The fatwa against Salman Rushdie has been revived in the wake of spreading Muslim anger over a crude anti-Islamic film.
A powerful Iranian ayatollah has increased the bounty on the British novelist's head after linking his alleged blasphemy against Islam with his 1988 novel, the Satanic Verses.
Ayatollah Hassan Sanei said the controversial film at the heart of current widespread protests, Innocence of Muslims, would not have been made if Rushdie had been killed before as ordered by the late Iranian leader Ayatollah Ruhollah Khomeini in 1989.
"[The film] won't be the last insulting act as long as Imam Khomeini's historic order on executing the blasphemous Salman Rushdie is not carried out," said Sanei.
Sanei is head of the 15th of Khordad Foundation, the powerful state-run organisation that first offered a $1m reward to whoever carried out the fatwa and killed Rushdie. The bounty now stands at $3.3m (£2m).
"I'm adding another $500,000 to the reward and anyone who carries out this order will immediately receive the whole amount," Sanei said.
"If the imam's order was carried out, the further insults in the form of caricatures, articles and films would not have taken place. The impertinence of the grudge-filled enemies of Islam, which is occurring under the flag of the Great Satan, America, and the racist Zionists, can only be blocked by the absolute administration of this Islamic order.
"The aim [of the fatwa] has been to uproot the anti-Islamic conspiracy and now the necessity for taking this action is even more obvious."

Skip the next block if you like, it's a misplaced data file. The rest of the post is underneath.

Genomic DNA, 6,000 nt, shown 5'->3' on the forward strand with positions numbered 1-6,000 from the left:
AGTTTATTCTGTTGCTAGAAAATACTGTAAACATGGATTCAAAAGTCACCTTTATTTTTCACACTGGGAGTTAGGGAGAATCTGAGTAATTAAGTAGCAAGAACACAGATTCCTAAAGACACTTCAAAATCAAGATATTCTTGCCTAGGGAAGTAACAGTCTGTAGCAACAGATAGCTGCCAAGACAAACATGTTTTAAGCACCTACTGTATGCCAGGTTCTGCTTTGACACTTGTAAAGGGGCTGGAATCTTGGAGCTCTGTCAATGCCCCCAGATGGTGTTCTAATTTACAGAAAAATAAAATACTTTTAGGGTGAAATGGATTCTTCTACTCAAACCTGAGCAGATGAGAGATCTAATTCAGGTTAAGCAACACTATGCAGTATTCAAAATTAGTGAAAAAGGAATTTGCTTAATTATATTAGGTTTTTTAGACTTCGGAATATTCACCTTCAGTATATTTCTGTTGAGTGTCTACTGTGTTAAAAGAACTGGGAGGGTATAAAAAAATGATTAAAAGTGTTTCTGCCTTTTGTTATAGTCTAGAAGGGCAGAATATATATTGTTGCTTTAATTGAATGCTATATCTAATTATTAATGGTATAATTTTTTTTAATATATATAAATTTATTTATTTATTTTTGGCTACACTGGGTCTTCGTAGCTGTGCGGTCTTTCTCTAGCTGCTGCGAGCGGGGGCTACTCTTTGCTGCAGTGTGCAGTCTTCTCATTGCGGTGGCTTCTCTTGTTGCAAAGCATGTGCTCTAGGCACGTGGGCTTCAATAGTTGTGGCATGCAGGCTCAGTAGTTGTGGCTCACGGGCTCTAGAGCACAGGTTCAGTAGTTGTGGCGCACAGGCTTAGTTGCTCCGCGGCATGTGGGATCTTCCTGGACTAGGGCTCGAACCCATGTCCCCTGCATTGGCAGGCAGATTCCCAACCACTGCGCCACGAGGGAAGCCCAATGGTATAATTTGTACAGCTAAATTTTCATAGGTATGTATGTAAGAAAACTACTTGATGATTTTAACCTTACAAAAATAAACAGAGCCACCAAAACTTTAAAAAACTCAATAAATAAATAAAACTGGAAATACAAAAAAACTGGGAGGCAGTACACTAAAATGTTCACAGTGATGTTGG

Although the Rushdie affair had been declared "finished" in 1998 by Iran's then president, Mohammad Khatami, the fatwa against the Indian-born writer was never officially lifted.
Sanei's declaration was the latest outburst in the wave of hostility that followed the trailer of the movie that insults the Prophet Mohammed being posted on YouTube.
Violence calming down
The bounty increase was made as protests targeting US and western embassies in North Africa and the Middle East seemed to be calming down.
In another attempt to revive the demonstrations Hezbollah's leader Sheikh Hassan Nasrallah called for fresh protests in Lebanon saying Innocence of Muslims was a worse insult to Islam than Rushdie's novel and the cartoons of the Prophet Muhammad published in a Danish newspaper in 2005.
Made by an alleged extremist Christian Coptic filmmaker, Nakoula Basseley Nakoula, Innocence of Muslims sparked violence across the Muslim and Arab world.
Exploiting the relative peace after days of continued violence, the US evacuated all non-essential staff and family members from its embassies in Sudan and Tunisia.
Marine counter-terrorism units were sent to Libya - where US ambassador Stevens and three other American citizens were killed early on in the riots - and two US warships have been positioned off the North African coast.